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Steve Blackwell 04-24-2010 08:56 PM

Help with messed up F11 SELinux
 
I've always had problems with SELinux but I set it to permissive and
moved on. Now I want to see if I can fix it.

My logwatch report gives me 20 or 30 lines of :

NULL security context for user, but SELinux in permissive mode,
continuing ()

in the cron section. Then I looked in /var/log/dmesg and I see this
line:

SELinux: 8 users, 12 roles, 2527 types, 119 bools, 1 sens, 1024 cats

System->Administration->SELinux Management, select SELinux User, shows
8 SELinux users:
guest_u,
root,
staff_u,
sysadm_u,
system_u,
unconfined_u,
user_u
xguest_u

OK, that looks good but when, as root, I run:

# semanage login -l

Login Name SELinux User MLS/MCS Range

__default__ unconfined_u s0-s0:c0.c1023
root unconfined_u s0-s0:c0.c1023
system_u system_u s0-s0:c0.c1023

hmmm... only 3 users. It this a problem or is it telling me that only 3
SELinuux users are currently in use (ie assign to any Linux user)
because I'm running in permissive mode?

How can I find out which user has a "NULL security context"?

Thanks,
Steve
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Dominick Grift 04-25-2010 09:04 AM

Help with messed up F11 SELinux
 
On Sat, Apr 24, 2010 at 04:56:00PM -0400, Steve Blackwell wrote:
> I've always had problems with SELinux but I set it to permissive and
> moved on. Now I want to see if I can fix it.
>
> My logwatch report gives me 20 or 30 lines of :
>
> NULL security context for user, but SELinux in permissive mode,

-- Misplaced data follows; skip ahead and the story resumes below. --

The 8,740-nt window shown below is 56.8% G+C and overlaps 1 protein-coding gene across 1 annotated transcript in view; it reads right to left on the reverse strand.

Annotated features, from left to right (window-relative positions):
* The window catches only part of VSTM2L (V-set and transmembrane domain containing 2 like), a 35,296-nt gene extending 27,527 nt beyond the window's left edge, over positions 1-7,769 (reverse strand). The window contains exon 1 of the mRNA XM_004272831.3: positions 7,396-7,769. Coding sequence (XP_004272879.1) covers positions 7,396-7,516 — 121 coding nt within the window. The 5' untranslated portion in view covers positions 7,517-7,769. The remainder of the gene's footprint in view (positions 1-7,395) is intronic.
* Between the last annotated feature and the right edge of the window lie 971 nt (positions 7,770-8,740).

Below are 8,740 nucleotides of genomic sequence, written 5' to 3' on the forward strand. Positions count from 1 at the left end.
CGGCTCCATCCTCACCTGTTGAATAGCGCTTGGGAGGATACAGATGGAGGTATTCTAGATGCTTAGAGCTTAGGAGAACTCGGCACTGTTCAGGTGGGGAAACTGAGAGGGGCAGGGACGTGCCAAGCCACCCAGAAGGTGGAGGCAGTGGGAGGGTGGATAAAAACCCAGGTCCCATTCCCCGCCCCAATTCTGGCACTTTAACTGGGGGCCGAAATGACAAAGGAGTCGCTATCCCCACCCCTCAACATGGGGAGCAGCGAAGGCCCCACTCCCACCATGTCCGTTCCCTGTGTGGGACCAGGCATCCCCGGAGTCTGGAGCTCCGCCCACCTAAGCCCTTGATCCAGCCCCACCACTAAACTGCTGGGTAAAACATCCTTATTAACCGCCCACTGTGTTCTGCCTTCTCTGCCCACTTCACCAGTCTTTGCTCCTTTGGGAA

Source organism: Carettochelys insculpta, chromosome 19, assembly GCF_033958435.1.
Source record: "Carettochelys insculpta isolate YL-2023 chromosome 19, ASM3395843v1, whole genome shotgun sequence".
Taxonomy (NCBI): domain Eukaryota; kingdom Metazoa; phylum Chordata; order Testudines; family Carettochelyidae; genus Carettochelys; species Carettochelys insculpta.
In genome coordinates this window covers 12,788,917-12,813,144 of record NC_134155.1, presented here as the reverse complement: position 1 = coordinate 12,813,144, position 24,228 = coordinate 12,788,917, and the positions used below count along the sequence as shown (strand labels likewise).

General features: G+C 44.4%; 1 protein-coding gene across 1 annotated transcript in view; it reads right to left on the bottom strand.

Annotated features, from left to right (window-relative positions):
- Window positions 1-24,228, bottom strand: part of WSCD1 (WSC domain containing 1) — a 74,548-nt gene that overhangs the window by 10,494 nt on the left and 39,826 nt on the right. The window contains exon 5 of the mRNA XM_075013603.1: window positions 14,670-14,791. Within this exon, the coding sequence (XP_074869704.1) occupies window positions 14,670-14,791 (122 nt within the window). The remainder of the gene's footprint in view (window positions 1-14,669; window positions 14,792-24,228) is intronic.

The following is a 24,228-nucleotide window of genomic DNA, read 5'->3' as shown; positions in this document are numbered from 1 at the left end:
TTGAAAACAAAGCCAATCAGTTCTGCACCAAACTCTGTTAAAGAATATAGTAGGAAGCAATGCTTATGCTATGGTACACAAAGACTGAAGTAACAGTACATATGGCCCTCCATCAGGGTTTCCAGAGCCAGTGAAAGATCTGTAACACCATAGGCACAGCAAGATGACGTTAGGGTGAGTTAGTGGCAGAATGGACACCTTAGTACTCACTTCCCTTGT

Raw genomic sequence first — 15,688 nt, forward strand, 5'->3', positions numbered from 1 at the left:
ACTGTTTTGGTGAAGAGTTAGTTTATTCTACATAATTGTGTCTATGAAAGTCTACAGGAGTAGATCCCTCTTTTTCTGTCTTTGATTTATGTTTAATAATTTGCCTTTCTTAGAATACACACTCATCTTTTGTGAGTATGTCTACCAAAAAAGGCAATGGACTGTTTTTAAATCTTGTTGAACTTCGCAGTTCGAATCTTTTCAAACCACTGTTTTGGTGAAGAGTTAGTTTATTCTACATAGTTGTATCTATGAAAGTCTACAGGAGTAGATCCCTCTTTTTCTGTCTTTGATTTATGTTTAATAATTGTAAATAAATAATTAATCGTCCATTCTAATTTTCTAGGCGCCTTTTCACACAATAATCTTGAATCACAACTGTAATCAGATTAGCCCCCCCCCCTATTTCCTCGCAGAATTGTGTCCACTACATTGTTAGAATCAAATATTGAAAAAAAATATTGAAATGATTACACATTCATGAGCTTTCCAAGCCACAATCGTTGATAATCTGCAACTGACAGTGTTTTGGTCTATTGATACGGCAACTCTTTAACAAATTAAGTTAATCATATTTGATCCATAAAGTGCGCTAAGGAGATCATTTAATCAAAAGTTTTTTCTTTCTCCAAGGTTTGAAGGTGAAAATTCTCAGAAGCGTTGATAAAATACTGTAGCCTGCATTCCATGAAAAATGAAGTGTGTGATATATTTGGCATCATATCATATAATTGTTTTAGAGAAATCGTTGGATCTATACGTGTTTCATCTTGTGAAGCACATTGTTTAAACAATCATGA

> continuing ()
>
> in the cron section. Then I looked in /var/log/dmesg and I see this
> line:
>
> SELinux: 8 users, 12 roles, 2527 types, 119 bools, 1 sens, 1024 cats
>
> System->Administration->SELinux Management, select SELinux User, shows
> 8 SELinux users:
> guest_u,
> root,
> staff_u,
> sysadm_u,
> system_u,
> unconfined_u,
> user_u
> xguest_u
>
> OK, that looks good but when, as root, I run:
>
> # semanage login -l
>
> Login Name SELinux User MLS/MCS Range
>
> __default__ unconfined_u s0-s0:c0.c1023
> root unconfined_u s0-s0:c0.c1023
> system_u system_u s0-s0:c0.c1023
>
> hmmm... only 3 users. It this a problem or is it telling me that only 3
> SELinuux users are currently in use (ie assign to any Linux user)
> because I'm running in permissive mode?

This should not be a problem because new users get mapped under __default__ by default, which is mapped to unconfined_u selinux user.

>
> How can I find out which user has a "NULL security context"?

Good question, my gut feeling tells me it unconfined_u but i am not sure.

If there is no bug in Fedora 11 selinux policy then you could consider reinstalling the policy.

The procedure for reinstalling policy is as follows.

1. setenforce 0 (put selinux in permisive mode)
2. rpm -ev selinux-policy selinux-policy-targeted (de-install selinux policy)
3. mv /etc/selinux/targeted /etc/selinux/targeted.backup (remove -backup- the old selinux policy config)
4. yum install selinux-policy selinux-policy-targeted (-re- install fresh selinux policy)
5. fixfiles restore (restore contexts)
6. reboot

But try at your own risk.

Also just a file system relabeling *may* fix the issue: fixfiles restore; reboot (but i am not sure there either)

hth

>
> Thanks,
> Steve
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Steve Blackwell 04-25-2010 02:39 PM

Help with messed up F11 SELinux
 
On Sun, 25 Apr 2010 11:04:31 +0200
Dominick Grift <domg472@gmail.com> wrote:

> On Sat, Apr 24, 2010 at 04:56:00PM -0400, Steve Blackwell wrote:
...
> > My logwatch report gives me 20 or 30 lines of :
> >
> > NULL security context for user, but SELinux in permissive mode,
> > continuing ()
> >